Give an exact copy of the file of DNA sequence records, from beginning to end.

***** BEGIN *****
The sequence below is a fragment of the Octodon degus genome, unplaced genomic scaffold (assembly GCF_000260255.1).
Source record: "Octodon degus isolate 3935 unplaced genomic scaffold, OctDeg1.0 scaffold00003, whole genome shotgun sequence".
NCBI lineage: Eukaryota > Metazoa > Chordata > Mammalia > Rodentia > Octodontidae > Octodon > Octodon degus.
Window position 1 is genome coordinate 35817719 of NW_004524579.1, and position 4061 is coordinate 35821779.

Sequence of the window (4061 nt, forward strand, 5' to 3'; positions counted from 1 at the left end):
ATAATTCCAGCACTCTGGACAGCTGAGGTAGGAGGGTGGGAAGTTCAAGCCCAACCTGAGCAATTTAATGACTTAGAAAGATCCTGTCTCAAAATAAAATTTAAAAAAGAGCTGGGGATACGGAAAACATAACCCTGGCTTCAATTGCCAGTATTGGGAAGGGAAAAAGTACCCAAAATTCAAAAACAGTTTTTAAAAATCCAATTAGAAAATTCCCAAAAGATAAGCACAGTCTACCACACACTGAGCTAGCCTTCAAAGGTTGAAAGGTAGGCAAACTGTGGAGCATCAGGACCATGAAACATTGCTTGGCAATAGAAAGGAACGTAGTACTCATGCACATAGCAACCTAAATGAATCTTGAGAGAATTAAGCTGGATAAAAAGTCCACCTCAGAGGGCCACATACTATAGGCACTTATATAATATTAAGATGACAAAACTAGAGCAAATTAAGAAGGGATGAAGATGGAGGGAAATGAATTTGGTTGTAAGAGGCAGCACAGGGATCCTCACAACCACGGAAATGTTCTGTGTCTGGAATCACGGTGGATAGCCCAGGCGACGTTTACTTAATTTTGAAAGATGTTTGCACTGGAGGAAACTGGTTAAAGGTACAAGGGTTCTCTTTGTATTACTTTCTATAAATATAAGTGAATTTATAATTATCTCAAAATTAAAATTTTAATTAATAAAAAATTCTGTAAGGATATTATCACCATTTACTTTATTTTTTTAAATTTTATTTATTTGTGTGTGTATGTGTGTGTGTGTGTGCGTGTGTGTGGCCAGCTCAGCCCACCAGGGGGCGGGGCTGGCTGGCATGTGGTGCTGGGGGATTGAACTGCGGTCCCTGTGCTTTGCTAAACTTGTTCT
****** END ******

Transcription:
The sequence below is a fragment of the Octodon degus genome, unplaced genomic scaffold (assembly GCF_000260255.1).
Source record: "Octodon degus isolate 3935 unplaced genomic scaffold, OctDeg1.0 scaffold00003, whole genome shotgun sequence".
NCBI lineage: Eukaryota > Metazoa > Chordata > Mammalia > Rodentia > Octodontidae > Octodon > Octodon degus.
Window position 1 is genome coordinate 35817719 of NW_004524579.1, and position 4061 is coordinate 35821779.

Sequence of the window (4061 nt, forward strand, 5' to 3'; positions counted from 1 at the left end):
ATAATTCCAGCACTCTGGACAGCTGAGGTAGGAGGGTGGGAAGTTCAAGCCCAACCTGAGCAATTTAATGACTTAGAAAGATCCTGTCTCAAAATAAAATTTAAAAAAGAGCTGGGGATACGGAAAACATAACCCTGGCTTCAATTGCCAGTATTGGGAAGGGAAAAAGTACCCAAAATTCAAAAACAGTTTTTAAAAATCCAATTAGAAAATTCCCAAAAGATAAGCACAGTCTACCACACACTGAGCTAGCCTTCAAAGGTTGAAAGGTAGGCAAACTGTGGAGCATCAGGACCATGAAACATTGCTTGGCAATAGAAAGGAACGTAGTACTCATGCACATAGCAACCTAAATGAATCTTGAGAGAATTAAGCTGGATAAAAAGTCCACCTCAGAGGGCCACATACTATAGGCACTTATATAATATTAAGATGACAAAACTAGAGCAAATTAAGAAGGGATGAAGATGGAGGGAAATGAATTTGGTTGTAAGAGGCAGCACAGGGATCCTCACAACCACGGAAATGTTCTGTGTCTGGAATCACGGTGGATAGCCCAGGCGACGTTTACTTAATTTTGAAAGATGTTTGCACTGGAGGAAACTGGTTAAAGGTACAAGGGTTCTCTTTGTATTACTTTCTATAAATATAAGTGAATTTATAATTATCTCAAAATTAAAATTTTAATTAATAAAAAATTCTGTAAGGATATTATCACCATTTACTTTATTTTTTTAAATTTTATTTATTTGTGTGTGTATGTGTGTGTGTGTGTGCGTGTGTGTGGCCAGCTCAGCCCACCAGGGGGCGGGGCTGGCTGGCATGTGGTGCTGGGGGATTGAACTGCGGTCCCTGTGCTTTGCTAAACTTGTTCT